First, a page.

More people than ever are taking up RVing. These newbies have determined that RVing is the safest way to travel in our pandemic times. The result is campground crowding like never before. In this weekly blog, RV Travel readers discuss their experiences. Maybe we can make some sense of this and find ways to work around the problem.
Here are a few observations from our readers.
PAYING IT FORWARD
Let’s start today on a positive note, shall we? Sometimes the best way to cancel is to just gift or pay it forward to the next campers. These two readers try to do just that.
Terri R. lets others know through RVtravel’s Facebook groups that their site is available for others. “Due to DH job we often get reservations, but as soon as we realize we need to change (cut a few days) or cancel, we do it. Thanks to the FB groups you operate, I am able to notify others prior to canceling and watch those days get gobbled up.
Maybe the change/cancellation fee needs to be reasonable enough to encourage people to do just that all the time instead of not checking in at all and leaving sites unoccupied.”
Hannah H. has been trying to pay it forward after others gifted her their campsite. “Several years ago I had to leave a Florida park due to approaching bad weather. I drove to a Florida State Park and inquired about a site. They had one and when I went to pay was told, ‘The family that had this site had to leave. They asked that we give it to someone with no charge.’ I would have willingly paid for my site but was so impressed with this kindness. Since then, I have tried to pass this on several times when circumstances caused me to leave early. No one has allowed me to do this. Wish I could have paid it back.”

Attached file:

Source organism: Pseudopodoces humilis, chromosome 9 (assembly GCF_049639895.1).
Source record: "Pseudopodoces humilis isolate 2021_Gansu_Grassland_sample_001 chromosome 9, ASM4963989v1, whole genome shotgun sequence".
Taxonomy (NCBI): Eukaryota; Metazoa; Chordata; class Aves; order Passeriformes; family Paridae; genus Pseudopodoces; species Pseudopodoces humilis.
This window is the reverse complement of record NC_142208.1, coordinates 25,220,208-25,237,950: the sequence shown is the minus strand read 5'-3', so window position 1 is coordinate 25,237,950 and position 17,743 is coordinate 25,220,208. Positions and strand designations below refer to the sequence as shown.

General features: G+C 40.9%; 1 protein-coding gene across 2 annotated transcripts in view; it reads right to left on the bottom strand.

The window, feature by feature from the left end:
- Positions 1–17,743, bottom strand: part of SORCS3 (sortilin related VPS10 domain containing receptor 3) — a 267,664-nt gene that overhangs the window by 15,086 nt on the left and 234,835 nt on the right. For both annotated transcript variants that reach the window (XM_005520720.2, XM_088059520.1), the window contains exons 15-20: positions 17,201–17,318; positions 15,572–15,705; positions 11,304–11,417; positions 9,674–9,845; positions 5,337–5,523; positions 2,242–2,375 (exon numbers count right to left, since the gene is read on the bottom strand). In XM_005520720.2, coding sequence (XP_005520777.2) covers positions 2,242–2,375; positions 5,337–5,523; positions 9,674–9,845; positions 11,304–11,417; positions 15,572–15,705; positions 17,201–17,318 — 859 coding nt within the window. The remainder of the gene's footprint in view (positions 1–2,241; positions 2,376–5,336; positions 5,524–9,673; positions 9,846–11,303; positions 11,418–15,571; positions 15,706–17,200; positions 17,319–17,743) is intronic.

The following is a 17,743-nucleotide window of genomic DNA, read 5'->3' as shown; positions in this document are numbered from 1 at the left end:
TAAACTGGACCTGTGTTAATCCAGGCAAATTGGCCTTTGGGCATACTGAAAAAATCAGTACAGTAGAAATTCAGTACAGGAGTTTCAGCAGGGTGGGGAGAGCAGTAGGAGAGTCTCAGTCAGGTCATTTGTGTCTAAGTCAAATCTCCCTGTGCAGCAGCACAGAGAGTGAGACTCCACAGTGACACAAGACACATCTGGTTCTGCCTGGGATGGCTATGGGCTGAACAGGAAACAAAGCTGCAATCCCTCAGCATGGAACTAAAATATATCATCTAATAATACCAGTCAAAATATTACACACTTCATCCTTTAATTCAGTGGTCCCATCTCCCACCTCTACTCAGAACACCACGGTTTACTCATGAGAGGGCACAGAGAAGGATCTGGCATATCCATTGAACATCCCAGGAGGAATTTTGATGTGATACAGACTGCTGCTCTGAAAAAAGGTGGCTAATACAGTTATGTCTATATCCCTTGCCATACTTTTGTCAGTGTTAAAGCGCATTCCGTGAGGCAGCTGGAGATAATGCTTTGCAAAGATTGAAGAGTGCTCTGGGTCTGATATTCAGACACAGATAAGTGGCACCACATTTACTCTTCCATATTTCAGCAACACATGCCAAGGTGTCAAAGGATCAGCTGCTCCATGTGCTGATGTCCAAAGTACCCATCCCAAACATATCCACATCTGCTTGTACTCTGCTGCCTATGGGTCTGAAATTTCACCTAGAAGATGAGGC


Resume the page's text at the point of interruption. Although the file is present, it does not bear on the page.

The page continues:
Perhaps if more people would do just that, particularly when no refunds are forthcoming, at least a little of the campsite crunch could be alleviated…
WORKING THE SYSTEM
Reader Bob M. relates this information about how one family gets the campsite they want and a suggestion for complaining. “I had one camper that told me when he wants a campsite at a particular campground that he, his wife and daughter each get on the computer. They each try to book a site, then when one gets the reservation they stop. I presently have three campsites booked for this year. If there are issues with ReserveAmerica, everyone needs to complain to the responsible state agency or their local state politician. Enough complaints, maybe they’ll do something.”
DOING THE RIGHT THING
Gary N. faced a dilemma, the costs of canceling was higher than not showing up! He wrote, “Two years ago, at the last minute, I needed to cancel a 2-month tour of mostly National Parks, but also included several state parks and private campgrounds. I accepted that I would incur significant cancellation costs. But what surprised me was that at numerous campgrounds of all three categories, my cancellation costs were actually HIGHER than what my costs would have been to just not show up. I was tempted to not cancel at those places. But the National Park campground host in me made me still cancel the ones I wouldn’t use. But it did irritate me.”
Another reader, Nanci D., had that same choice to make a few years ago when canceling all reservations for a two-month trip when her son was diagnosed with cancer. She was pleasantly surprised when the National Parks gave her a one-year voucher for the unused days. That could only be done when actually talking with someone by phone, rather than canceling online. So perhaps it’s worth calling?